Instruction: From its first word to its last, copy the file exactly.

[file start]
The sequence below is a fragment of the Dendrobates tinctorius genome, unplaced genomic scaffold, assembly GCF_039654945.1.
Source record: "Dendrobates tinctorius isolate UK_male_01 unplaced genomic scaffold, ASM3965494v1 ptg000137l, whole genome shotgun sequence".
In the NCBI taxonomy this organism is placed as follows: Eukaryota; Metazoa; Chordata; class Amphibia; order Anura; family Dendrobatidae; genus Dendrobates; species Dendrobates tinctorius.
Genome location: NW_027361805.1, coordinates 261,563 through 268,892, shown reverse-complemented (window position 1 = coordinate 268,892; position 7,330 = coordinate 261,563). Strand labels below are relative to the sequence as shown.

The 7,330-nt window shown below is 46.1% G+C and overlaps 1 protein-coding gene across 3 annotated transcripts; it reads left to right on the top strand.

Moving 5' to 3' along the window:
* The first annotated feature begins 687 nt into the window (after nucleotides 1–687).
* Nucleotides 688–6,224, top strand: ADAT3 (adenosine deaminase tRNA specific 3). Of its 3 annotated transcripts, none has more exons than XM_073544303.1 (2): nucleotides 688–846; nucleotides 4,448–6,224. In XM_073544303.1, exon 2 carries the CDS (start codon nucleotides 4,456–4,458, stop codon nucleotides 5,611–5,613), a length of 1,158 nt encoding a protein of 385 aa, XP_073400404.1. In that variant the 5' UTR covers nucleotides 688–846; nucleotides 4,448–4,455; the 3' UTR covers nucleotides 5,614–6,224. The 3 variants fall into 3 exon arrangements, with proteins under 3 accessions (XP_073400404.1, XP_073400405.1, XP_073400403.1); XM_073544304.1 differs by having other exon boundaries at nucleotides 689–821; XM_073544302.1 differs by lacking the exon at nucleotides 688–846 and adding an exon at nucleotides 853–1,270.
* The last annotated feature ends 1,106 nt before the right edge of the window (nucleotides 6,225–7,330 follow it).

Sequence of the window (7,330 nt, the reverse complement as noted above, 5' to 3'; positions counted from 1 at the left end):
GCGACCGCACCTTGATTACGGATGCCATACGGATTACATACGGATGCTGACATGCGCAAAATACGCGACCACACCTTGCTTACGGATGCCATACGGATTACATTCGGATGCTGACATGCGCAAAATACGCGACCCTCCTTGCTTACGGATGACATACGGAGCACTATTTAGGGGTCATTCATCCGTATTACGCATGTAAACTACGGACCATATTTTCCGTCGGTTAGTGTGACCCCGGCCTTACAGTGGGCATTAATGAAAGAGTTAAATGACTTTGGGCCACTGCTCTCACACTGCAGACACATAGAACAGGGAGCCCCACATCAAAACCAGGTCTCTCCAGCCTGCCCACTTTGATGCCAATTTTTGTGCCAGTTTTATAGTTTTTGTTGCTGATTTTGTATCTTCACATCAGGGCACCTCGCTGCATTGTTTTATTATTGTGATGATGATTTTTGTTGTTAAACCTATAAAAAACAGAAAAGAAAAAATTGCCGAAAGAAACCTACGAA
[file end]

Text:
The sequence below is a fragment of the Dendrobates tinctorius genome, unplaced genomic scaffold, assembly GCF_039654945.1.
Source record: "Dendrobates tinctorius isolate UK_male_01 unplaced genomic scaffold, ASM3965494v1 ptg000137l, whole genome shotgun sequence".
In the NCBI taxonomy this organism is placed as follows: Eukaryota; Metazoa; Chordata; class Amphibia; order Anura; family Dendrobatidae; genus Dendrobates; species Dendrobates tinctorius.
Genome location: NW_027361805.1, coordinates 261,563 through 268,892, shown reverse-complemented (window position 1 = coordinate 268,892; position 7,330 = coordinate 261,563). Strand labels below are relative to the sequence as shown.

The 7,330-nt window shown below is 46.1% G+C and overlaps 1 protein-coding gene across 3 annotated transcripts; it reads left to right on the top strand.

Moving 5' to 3' along the window:
* The first annotated feature begins 687 nt into the window (after nucleotides 1–687).
* Nucleotides 688–6,224, top strand: ADAT3 (adenosine deaminase tRNA specific 3). Of its 3 annotated transcripts, none has more exons than XM_073544303.1 (2): nucleotides 688–846; nucleotides 4,448–6,224. In XM_073544303.1, exon 2 carries the CDS (start codon nucleotides 4,456–4,458, stop codon nucleotides 5,611–5,613), a length of 1,158 nt encoding a protein of 385 aa, XP_073400404.1. In that variant the 5' UTR covers nucleotides 688–846; nucleotides 4,448–4,455; the 3' UTR covers nucleotides 5,614–6,224. The 3 variants fall into 3 exon arrangements, with proteins under 3 accessions (XP_073400404.1, XP_073400405.1, XP_073400403.1); XM_073544304.1 differs by having other exon boundaries at nucleotides 689–821; XM_073544302.1 differs by lacking the exon at nucleotides 688–846 and adding an exon at nucleotides 853–1,270.
* The last annotated feature ends 1,106 nt before the right edge of the window (nucleotides 6,225–7,330 follow it).

Sequence of the window (7,330 nt, the reverse complement as noted above, 5' to 3'; positions counted from 1 at the left end):
GCGACCGCACCTTGATTACGGATGCCATACGGATTACATACGGATGCTGACATGCGCAAAATACGCGACCACACCTTGCTTACGGATGCCATACGGATTACATTCGGATGCTGACATGCGCAAAATACGCGACCCTCCTTGCTTACGGATGACATACGGAGCACTATTTAGGGGTCATTCATCCGTATTACGCATGTAAACTACGGACCATATTTTCCGTCGGTTAGTGTGACCCCGGCCTTACAGTGGGCATTAATGAAAGAGTTAAATGACTTTGGGCCACTGCTCTCACACTGCAGACACATAGAACAGGGAGCCCCACATCAAAACCAGGTCTCTCCAGCCTGCCCACTTTGATGCCAATTTTTGTGCCAGTTTTATAGTTTTTGTTGCTGATTTTGTATCTTCACATCAGGGCACCTCGCTGCATTGTTTTATTATTGTGATGATGATTTTTGTTGTTAAACCTATAAAAAACAGAAAAGAAAAAATTGCCGAAAGAAACCTACGAA